DHS Secretary Chertoff on REAL ID's "COUNTLESS OTHER" USES.


Tuesday, January 30, 2007

I Couldn't Disagree More with Peter Gadiel

"The desire for safety stands against every great and noble enterprise." - Tacitus

Peter Gadiel at Family Security Matters says that the Federal REAL ID Act Does Not Create National Identity Card: That’s a Good Thing.

His post tries to say that the REAL ID Act does not create a national id card that would threaten one's privacy. He says that people like this writer are making false statements like the "moon is made of green cheese" when we say the REAL ID Act is a threat to our American heritage of freedom--except that when I speak, I am harming our security:

It is absolutely necessary that the Federal REAL ID Act of 2005 remain solidly in place for the safety of all Americans. But many forces are at work to dismantle it, using falsehood after falsehood to do so. FSM Contributing Editor Peter Gadiel, president of 9/11 Families for a Secure America, enlightens us.

First of all, I must say that I support the war on terror to protect America. I am a conservative, traditional American who believes we should do what we can to take the fight to the terrorists.

However, if we cease to be American, just what are we trying to protect? Hence, the quote at the top of this post. I'm not ready to stop our noble enterprise of freedom--even in a time of war. We've shed a lot of blood--sacrificing thousands upon thousands of lives in our history to create our country. I'm not ready to throw that heritage away by becoming what we've stood against throughout our history--especially the 20th century.


I am not among the supporters of illegal immigration listed in Mr. Gadiel's post. But why should our default reaction be to create a national id card (a massive step forward in government power) when we've done so little to stop the problem at the border? The Republicans (my party) sat on their hands for years--and now they want to tag me like cattle; book me like a criminal, and track me with biometrics?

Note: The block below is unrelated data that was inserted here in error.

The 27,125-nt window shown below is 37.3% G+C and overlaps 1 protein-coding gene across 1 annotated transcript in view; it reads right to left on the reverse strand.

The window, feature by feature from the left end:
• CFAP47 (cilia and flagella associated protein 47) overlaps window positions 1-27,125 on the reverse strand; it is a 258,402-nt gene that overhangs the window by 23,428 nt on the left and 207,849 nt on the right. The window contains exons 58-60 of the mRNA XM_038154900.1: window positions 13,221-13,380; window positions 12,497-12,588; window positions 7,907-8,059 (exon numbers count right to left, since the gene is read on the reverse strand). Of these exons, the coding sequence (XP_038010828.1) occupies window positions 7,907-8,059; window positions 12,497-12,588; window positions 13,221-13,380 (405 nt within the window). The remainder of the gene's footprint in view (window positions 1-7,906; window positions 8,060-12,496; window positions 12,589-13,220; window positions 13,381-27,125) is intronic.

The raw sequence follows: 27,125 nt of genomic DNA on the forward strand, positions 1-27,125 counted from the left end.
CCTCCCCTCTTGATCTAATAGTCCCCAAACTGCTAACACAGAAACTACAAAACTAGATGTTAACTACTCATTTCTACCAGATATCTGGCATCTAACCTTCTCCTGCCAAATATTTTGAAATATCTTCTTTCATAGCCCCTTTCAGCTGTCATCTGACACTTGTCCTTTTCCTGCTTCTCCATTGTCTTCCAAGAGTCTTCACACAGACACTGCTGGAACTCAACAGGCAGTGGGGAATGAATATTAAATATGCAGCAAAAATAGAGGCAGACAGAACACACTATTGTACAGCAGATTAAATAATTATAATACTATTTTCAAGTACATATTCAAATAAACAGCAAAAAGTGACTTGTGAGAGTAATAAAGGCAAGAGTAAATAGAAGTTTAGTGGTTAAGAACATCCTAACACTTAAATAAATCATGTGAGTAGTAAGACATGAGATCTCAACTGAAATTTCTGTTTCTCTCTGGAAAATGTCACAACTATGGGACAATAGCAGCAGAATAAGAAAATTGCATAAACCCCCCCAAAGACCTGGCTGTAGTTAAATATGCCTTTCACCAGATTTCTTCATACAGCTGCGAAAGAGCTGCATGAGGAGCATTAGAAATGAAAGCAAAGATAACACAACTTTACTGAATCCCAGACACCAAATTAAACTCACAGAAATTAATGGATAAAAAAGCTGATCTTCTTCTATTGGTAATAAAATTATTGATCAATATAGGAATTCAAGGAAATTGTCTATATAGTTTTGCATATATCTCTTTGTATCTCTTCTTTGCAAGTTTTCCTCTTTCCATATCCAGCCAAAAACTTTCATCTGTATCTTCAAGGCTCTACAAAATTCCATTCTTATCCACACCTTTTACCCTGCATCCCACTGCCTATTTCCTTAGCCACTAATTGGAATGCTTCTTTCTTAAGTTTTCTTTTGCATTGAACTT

Something is seriously wrong.


9/11 was not caused by the lack of a national id card. Period.


Mr. Gadiel also says that the REAL ID Card is not a national id card and is not a threat to one's privacy.

First, I'm not worried about "privacy." I'm concerned about "freedom." Big government folks use the word "privacy" to dismiss the concerns of "privacy groups." Just like many liberals use the word "loop-hole" when there's still a fragment of freedom somewhere they have not yet extingished or regulated.

The freedom at hand is the 4th Amendment in particular and our heritage in general. The REAL ID Act not only has the potential, but the probability, of becoming a "blanket warrant" for the government to use whenever so desired. For the life of me, I don't understand why "conservatives" were the ones to vote the REAL ID Act in! I've always been conservative because I want to preserve and protect our hard-fought protections in the Constitution and the Bill of Rights.

The REAL ID Act does threaten the integrity and dignity of individual rights. Mr. Gadiel says:

The standards that a state has to meet to maintain federal recognition are straightforward and plain common sense.

He then lists several points about REAL ID. I want to respond to just a few:

2. The DMV must keep a digitized copy of the photo that’s on your license. (A digitized photo or a fingerprint guarantees that a single person does not hold multiple licenses obtained with disguises such as beards, different hairstyles, etc.)

I am concerned that this "digitized photograph" is not just a "picture." See my post here about how facial recognition can be used in a database to scan and identify individuals in crowds.

The power of the digital-information age is going to be a real problem for Constitutional rights if we do not get a handle on the applications of information now. Many folks simply think that because we have this technology, we should use it for whatever purposes. Their motto is: "Because We Can, We Should."

3. The license must have a machine readable strip containing such information as the holder’s name, date of birth, eyeglass requirements, etc. REAL ID does NOT require personal information such as blood type, credit history, or other such personal non-driving related matters.